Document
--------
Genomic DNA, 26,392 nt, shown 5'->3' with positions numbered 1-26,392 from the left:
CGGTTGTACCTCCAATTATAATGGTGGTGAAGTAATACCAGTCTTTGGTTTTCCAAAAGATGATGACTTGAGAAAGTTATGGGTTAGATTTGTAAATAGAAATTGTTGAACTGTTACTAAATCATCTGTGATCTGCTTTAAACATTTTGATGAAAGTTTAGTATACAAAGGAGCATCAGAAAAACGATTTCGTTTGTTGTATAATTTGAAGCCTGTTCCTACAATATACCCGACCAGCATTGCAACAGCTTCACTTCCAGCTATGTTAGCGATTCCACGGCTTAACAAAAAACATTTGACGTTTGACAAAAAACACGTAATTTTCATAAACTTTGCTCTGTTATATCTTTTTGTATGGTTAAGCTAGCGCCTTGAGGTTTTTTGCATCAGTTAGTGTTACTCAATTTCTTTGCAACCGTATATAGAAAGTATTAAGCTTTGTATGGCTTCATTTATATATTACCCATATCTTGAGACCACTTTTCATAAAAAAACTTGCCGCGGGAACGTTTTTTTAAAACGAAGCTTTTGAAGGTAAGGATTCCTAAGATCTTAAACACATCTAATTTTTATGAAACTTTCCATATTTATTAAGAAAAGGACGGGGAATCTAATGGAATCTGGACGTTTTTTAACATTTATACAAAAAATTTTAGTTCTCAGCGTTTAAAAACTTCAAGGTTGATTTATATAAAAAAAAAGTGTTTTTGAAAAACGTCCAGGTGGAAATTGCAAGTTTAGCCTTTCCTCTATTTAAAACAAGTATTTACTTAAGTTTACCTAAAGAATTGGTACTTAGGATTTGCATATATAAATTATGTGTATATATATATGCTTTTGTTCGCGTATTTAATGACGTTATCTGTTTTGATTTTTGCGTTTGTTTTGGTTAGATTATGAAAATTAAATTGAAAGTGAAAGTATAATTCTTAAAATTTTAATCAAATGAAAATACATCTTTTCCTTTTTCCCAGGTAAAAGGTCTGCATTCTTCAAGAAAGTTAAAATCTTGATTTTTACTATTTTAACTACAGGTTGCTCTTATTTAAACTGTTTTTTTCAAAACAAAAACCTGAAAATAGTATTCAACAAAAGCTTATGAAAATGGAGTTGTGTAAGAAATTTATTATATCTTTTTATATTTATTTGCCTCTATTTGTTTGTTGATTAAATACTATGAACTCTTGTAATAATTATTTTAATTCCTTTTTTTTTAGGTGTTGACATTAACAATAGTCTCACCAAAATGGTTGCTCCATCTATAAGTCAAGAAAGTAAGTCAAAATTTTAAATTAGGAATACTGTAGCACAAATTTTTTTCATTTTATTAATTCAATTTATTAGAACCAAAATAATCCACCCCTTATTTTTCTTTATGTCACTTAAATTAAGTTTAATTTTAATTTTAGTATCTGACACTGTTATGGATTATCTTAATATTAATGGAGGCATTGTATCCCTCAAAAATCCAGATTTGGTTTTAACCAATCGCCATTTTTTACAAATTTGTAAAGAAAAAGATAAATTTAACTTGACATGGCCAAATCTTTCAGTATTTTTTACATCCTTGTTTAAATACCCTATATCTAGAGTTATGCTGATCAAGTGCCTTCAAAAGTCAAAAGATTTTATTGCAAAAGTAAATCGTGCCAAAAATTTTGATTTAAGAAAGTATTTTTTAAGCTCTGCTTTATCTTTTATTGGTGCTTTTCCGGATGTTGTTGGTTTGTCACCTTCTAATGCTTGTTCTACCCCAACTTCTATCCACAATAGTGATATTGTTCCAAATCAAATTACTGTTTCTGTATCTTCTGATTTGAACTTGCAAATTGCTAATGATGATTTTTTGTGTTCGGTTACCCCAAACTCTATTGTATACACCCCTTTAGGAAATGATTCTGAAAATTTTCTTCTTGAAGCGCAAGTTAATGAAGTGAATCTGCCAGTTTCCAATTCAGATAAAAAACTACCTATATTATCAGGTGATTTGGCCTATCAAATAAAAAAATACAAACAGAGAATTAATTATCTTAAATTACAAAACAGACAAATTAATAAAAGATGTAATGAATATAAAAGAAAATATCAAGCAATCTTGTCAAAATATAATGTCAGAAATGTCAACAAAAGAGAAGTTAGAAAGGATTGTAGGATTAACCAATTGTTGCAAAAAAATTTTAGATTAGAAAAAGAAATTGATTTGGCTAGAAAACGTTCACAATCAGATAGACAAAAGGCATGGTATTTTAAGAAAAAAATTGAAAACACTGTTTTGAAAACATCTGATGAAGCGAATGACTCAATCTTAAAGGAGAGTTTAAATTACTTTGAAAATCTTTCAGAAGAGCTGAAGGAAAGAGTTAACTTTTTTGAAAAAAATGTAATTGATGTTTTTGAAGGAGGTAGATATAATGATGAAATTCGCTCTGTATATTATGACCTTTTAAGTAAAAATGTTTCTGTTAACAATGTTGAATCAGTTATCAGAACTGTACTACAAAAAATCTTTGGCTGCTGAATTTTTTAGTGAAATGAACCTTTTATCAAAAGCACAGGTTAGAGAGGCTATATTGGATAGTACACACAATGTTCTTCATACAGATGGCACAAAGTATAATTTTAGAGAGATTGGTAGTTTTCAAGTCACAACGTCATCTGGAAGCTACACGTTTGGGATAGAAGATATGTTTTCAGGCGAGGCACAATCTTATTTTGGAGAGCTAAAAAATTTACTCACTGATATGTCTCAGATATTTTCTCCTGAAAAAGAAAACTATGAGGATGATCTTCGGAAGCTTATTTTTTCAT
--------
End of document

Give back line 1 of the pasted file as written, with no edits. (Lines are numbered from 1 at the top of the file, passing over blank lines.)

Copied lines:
Genomic DNA, 26,392 nt, shown 5'->3' with positions numbered 1-26,392 from the left: